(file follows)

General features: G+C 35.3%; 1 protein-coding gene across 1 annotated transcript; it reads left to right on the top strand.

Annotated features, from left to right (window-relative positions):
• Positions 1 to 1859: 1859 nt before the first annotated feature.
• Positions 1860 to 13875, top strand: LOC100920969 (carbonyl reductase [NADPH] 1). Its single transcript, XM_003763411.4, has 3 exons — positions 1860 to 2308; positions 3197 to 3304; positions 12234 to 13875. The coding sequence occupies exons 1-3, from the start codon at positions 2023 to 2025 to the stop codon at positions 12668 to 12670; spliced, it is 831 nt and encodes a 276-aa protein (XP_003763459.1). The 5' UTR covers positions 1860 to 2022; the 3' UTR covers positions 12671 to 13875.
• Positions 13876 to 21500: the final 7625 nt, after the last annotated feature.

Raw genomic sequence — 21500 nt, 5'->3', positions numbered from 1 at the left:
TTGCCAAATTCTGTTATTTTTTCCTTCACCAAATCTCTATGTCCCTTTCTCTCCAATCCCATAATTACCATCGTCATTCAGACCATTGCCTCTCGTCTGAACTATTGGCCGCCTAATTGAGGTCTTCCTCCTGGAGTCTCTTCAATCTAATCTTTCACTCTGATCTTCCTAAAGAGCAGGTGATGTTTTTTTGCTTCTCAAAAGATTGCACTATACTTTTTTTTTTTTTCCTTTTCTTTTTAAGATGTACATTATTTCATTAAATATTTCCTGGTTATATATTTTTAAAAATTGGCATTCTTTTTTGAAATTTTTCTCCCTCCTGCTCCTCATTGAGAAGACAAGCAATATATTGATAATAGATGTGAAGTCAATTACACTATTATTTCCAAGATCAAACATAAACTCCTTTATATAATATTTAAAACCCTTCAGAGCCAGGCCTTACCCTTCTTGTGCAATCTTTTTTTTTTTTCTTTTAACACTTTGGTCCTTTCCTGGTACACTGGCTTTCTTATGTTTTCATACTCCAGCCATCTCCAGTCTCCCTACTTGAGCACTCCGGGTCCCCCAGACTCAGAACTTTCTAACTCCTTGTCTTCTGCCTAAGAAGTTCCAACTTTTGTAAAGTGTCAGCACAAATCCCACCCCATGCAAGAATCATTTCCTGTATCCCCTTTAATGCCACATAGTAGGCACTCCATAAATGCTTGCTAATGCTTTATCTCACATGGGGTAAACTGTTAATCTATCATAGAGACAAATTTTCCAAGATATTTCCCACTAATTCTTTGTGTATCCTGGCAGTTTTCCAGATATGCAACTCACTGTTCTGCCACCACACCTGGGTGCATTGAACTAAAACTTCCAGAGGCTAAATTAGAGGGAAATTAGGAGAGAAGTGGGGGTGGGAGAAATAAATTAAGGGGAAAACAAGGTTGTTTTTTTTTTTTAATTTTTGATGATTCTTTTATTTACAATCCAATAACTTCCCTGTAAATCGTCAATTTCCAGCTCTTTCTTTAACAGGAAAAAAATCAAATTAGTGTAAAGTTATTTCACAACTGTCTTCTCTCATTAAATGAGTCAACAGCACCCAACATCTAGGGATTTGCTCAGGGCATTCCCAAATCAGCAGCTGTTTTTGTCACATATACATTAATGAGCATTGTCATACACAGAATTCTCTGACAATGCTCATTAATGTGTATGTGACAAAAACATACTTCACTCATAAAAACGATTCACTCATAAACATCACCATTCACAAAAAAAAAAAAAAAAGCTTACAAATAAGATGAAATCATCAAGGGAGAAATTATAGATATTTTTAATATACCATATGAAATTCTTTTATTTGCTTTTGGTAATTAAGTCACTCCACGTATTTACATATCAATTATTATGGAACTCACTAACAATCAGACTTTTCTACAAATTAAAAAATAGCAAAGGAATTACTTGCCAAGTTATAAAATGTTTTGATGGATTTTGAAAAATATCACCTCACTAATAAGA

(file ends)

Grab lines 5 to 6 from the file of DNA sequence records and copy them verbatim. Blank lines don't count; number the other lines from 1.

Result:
• Positions 13876 to 21500: the final 7625 nt, after the last annotated feature.

Raw genomic sequence — 21500 nt, 5'->3', positions numbered from 1 at the left: